Dan's Blackbutt Roubo Bench #3: Timber & The Initial Cuts

  • Advertise with us
Blog entry by DoctorDan posted 03-03-2010 02:07 AM 2554 reads 0 times favorited 3 comments Add to Favorites Watch
« Part 2: The Design Process Part 3 of Dan's Blackbutt Roubo Bench series Part 4: The Top: part 1 »

The Source of Timber – Boutique Timbers
I purchase the vast majority of my timber from Mal Ward of Boutique Timbers. Mal is an interesting bloke, who lives on a small property near Port Macquarie, NSW, Australia. (He is also brother of Tony, a fellow LumberJock.) His property is just littered with stacks and stacks and stacks of timber. He deals in a variety of species and primarily sells in rough slab form.

Yes, they are joey’s or baby kangaroos

Boutique Timbers at the Sydney Working with Wood Expo

A demostration of a Lucus Mill used by Botique Timbers

The Choice of Timber
Blackbutt is a Australian Hardwood that grows locally. It’s very hard, and weighs 900kg/m3. Making the 2.6m bench around 300kg or 660lbs. It’s Junka score is similar to Ash. I haven’t worked out the weight comparison yet.

The Selection of Timber
I arranged a time the visit Boutique Timbers to select from Tas. Myrtle slabs for another project. While there I ordered 9 slabs of blackbutt. 10’x 1 3/4” x Tapered 15”-18”. I had this shipped 300km to where I now live. Cost me $80 to move 1.1 tonne of wood. I wasn’t too fussy with board selection. Cost is per usable area. Some where better than others.

Initial Cuts
After unloading it all into my workshop I got working on the initial cuts. I used a $3 chalk line to mark out and my trusty Makita 5007MGK -185MM circ saw to make the cuts. It is around this point that I realize a massive tract saw would be infinitely better. My cuts were relatively straight however over 10’ I was upto 1/4-1/2” off. Now when jointing if you lose 1/4” on every board.. that’s a lot. Oh well, you do the best you can, with what you have.

-- Daniel -

3 comments so far

View NBeener's profile


4816 posts in 3136 days

#1 posted 03-03-2010 02:22 AM

a) Very fun pics. Thanks for taking us along.

b) I’ve (we’ve?) faced the same problem, in ripping larger panels with the circ saw.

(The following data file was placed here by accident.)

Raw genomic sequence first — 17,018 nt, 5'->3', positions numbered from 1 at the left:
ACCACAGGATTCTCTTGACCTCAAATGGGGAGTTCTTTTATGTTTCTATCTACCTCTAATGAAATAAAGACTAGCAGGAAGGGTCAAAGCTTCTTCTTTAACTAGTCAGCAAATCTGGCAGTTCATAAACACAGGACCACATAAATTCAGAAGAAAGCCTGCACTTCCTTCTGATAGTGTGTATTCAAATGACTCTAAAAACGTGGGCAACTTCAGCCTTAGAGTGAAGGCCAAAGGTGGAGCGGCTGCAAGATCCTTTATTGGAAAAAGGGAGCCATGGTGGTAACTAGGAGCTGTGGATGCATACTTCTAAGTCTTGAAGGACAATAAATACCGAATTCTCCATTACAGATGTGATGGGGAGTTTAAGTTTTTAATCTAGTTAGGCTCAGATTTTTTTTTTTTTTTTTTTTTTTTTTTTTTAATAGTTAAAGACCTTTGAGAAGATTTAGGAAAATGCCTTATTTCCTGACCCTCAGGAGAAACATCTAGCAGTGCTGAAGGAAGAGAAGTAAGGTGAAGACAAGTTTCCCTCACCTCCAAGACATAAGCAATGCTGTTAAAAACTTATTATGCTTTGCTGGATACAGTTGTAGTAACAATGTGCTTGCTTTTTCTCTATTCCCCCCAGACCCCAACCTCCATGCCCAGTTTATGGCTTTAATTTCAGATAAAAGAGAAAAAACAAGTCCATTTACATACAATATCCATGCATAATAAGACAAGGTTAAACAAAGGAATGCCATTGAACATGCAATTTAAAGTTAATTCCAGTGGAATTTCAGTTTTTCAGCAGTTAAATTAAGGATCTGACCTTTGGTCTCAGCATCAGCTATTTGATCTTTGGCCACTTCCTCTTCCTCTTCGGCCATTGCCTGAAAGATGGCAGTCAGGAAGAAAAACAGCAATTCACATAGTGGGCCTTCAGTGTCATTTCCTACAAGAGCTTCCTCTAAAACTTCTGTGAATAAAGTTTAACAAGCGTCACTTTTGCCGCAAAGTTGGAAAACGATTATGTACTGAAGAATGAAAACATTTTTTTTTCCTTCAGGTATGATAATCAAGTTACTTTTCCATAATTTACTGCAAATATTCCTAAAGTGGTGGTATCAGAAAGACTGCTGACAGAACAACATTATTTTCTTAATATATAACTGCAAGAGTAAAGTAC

The best way I’ve found to get around it is to use my brad nailer, and nail a long strip of skinny ply—1” wide, or so—as my guide—anything that’s been through the jointer.

I have clamp on straight edges and a circ saw guide (good for up to … IIRC …. 8’), but like the idea that … if I’m careful with my angles … I can extend the strip of wood by just adding another and another and another. You can always follow your chalk line, to ensure the guide strips are straight, too.


-- -- Neil

View DoctorDan's profile


281 posts in 2977 days

#2 posted 03-03-2010 02:31 AM

Larry's reminded me that the Torque WorkCentre would make easy work of ripping the long boards. (Max rip 3.5m, cross cut 1.3m). It’s a new tool, which is simple, solid and well worth checking out. I think you’ll see a lot more of it in the future.

-- Daniel -

View 559dustdesigns's profile


633 posts in 3130 days

#3 posted 03-03-2010 01:31 PM

Daniel, This is an exciting project, one that I am really enjoying.

I can’t wait to see how you are able to construct what looks to be a very well designed work bench.

Keep the post coming!

Does anyone in the states know do we have this wood over here, if so do we call it Blackbutt, too.

Looks like nice stuff.

-- Aaron - central California "If you haven't got the time to do it right, when will you find the time to do it over?"

Have your say...

You must be signed in to post the comments.

DISCLAIMER: Any posts on LJ are posted by individuals acting in their own right and do not necessarily reflect the views of LJ. LJ will not be held liable for the actions of any user.

Latest Projects | Latest Blog Entries | Latest Forum Topics